Discovering you have a flooded crawl space, or not even knowing about it, is never a good thing. You can rest easy, though, knowing that it is not only possible to repair a damaged crawl space but to use one again after it’s flooded.
Why Has My Crawl Space Flooded?
Your crawl space is most likely to flood after it has been forced to endure intense hydrostatic pressure. Hydrostatic pressure, or the influence of water on the materials supporting your home, forces the particles making up your crawl space’s walls and structural supports to rapidly change in size. To compensate for the amount of stress that they’re under, those materials can crack, thereby allowing water into your home. As more moisture makes its way into your crawl space, your structural supports may begin to fail, meaning that it’s possible for additional cracks and leaks to break out.
That said, there are more threats to your crawl space than just your area groundwater. Tree roots can negatively impact the integrity of your crawl space. While these roots will never attack your home directly, they can grow in such a way that they force your crawl space to sink into gaps they’ve left in the soil.
Animals can cause problems in this way. Groundhogs, rabbits, and other burrowing creatures can dig up to 45 feet of burrows beneath your home, creating the perfect environment to trigger early foundation and crawl space sinkage and settlement.
Signs of Crawl Space Damage
It’s not always easy to tell when you may be contending with crawl space damage. Floods tend to give themselves away quite readily, but the signs that indicate your crawl space may be vulnerable to that kind of damage don’t always.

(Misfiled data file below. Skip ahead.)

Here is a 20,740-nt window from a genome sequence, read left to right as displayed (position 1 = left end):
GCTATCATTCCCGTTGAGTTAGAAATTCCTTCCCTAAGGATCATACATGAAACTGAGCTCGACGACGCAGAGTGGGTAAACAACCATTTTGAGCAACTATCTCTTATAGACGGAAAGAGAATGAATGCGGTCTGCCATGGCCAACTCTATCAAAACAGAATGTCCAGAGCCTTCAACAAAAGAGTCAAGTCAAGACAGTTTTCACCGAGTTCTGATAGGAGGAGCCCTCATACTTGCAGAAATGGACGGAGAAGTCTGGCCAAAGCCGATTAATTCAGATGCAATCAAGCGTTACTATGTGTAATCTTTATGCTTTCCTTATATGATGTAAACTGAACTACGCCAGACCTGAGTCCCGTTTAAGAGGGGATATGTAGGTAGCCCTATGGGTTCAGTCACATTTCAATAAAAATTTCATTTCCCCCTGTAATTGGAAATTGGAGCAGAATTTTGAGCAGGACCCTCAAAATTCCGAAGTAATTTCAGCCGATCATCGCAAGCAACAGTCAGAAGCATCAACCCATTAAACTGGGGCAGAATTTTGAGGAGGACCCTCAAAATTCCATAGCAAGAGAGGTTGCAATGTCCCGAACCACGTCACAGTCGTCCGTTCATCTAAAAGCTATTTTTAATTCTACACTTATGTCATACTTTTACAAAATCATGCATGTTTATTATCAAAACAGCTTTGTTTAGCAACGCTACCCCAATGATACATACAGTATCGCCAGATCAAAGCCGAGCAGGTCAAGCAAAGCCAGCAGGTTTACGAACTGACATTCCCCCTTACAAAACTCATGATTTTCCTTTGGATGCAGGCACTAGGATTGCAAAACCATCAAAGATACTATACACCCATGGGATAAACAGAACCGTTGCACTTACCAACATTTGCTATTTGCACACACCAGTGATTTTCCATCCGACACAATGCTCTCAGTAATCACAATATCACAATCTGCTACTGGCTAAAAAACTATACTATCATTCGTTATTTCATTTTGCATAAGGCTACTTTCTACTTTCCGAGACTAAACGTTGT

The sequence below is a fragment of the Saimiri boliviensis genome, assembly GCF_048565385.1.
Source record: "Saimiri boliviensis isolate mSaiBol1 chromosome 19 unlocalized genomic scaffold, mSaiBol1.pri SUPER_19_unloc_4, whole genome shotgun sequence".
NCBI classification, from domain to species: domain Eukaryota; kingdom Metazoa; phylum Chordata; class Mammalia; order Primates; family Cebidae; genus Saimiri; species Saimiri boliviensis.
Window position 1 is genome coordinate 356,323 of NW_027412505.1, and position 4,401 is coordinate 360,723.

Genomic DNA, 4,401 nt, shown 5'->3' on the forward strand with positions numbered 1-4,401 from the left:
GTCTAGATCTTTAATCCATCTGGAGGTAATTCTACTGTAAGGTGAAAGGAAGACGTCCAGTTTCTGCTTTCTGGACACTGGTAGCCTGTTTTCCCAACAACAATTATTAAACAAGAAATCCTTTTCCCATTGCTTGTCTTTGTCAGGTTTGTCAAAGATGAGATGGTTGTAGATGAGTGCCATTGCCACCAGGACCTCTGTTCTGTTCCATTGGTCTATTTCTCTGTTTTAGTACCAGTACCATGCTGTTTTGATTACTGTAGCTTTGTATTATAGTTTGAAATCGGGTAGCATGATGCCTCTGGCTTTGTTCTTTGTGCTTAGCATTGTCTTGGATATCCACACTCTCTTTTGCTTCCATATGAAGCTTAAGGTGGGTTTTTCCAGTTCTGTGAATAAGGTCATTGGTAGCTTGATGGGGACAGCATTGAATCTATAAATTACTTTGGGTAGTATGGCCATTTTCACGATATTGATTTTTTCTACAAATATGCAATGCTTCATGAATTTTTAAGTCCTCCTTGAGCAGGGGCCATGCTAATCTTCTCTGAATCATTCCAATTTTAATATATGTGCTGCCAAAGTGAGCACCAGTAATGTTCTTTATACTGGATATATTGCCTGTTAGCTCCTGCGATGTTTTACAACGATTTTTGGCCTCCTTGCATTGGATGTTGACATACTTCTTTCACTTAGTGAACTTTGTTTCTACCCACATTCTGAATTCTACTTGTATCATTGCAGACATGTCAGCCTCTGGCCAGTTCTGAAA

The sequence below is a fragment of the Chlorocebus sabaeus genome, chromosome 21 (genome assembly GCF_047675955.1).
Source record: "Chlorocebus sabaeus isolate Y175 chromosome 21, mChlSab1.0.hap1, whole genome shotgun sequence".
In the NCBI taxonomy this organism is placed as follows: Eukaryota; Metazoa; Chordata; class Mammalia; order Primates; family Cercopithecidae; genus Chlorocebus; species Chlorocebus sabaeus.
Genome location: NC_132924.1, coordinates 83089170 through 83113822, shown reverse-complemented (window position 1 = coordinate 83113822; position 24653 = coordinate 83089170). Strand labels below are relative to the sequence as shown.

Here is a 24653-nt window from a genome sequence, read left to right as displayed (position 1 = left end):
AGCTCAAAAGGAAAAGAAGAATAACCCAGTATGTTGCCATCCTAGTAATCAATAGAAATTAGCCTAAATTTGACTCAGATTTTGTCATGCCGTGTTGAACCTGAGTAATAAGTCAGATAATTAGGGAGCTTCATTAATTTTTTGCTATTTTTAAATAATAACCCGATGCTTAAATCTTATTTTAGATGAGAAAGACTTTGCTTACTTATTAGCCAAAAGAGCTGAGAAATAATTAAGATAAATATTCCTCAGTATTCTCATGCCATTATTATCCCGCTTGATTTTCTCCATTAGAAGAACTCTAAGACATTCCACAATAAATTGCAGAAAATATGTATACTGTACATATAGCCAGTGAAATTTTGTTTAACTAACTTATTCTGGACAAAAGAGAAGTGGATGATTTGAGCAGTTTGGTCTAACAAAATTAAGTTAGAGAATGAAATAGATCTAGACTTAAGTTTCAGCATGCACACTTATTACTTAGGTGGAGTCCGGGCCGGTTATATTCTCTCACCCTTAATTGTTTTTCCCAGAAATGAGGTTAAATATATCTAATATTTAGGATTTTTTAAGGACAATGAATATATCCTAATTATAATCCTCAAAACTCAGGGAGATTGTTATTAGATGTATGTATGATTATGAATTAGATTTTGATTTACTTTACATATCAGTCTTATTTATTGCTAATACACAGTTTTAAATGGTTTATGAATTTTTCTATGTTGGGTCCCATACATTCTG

Some of the most common signs of water damage that you’ll want to be on the lookout for before a heavy rain include:
- Pre-existing seepage
- Cooler temperatures throughout your crawl space
- High levels of humidity in your home
- Damaged belongings
- Lowered water pressure
Fixing Your Crawl Space
As soon as you spot water in your crawl space, you’re going to want to act. It is in your best interest to try and find the leak that’s letting water into your home as soon as you can. This way, you can work with professionals to temporarily patch said leak and, from there, bail out your crawl space.
The temporary seal will give you the time you need to move any belongings out of your crawl space and into a safer environment. Once you’re satisfied with your work there, you can discuss more permanent repair measures with area professionals. Note that the damage your home is facing may not be in your crawl space at all but rather in your foundation. In turn, you can discuss piering, floor joist stabilization, and any other means you may need to invest in to get your crawl space back up to snuff.
Preventing Future Damage
After you’ve repaired your crawl space, it is in your best interest to invest in those waterproofing measures that will help you prevent similar damage in the future. It’s usually best, in these circumstances, to work with a professional to determine what home waterproofing measures might suit your home best. Trying to DIY a home waterproofing solution for your crawl space can often be both costly and ineffective.
With that in mind, some of the most effective waterproofing measures for your crawl space include:
- Interior drainage
- Sump pumps
- Full encapsulation with a vapor barrier
- Waterproof insulation
If you’re not sure where to start when repairing or protecting your crawl space, don’t worry. The professional contractors serving Orlando, FL, like Florida Foundation Authority can help with a free home inspection and quote on repair services you might be interested in.
Can You Use a Crawl Space After It Floods?
With all of that in mind, is it possible to take advantage of a crawl space after it floods? If you invest in repairs and preventative measures, yes. A professionally repaired crawl space can help you restore the overall health of your home, not to mention the home’s economic value.
If you leave your crawl space without repairs, however, it will be dangerous to try and store anything in it. Likewise, your home may begin to suffer from additional signs of water damage, with floors and walls at greater risk for bowing.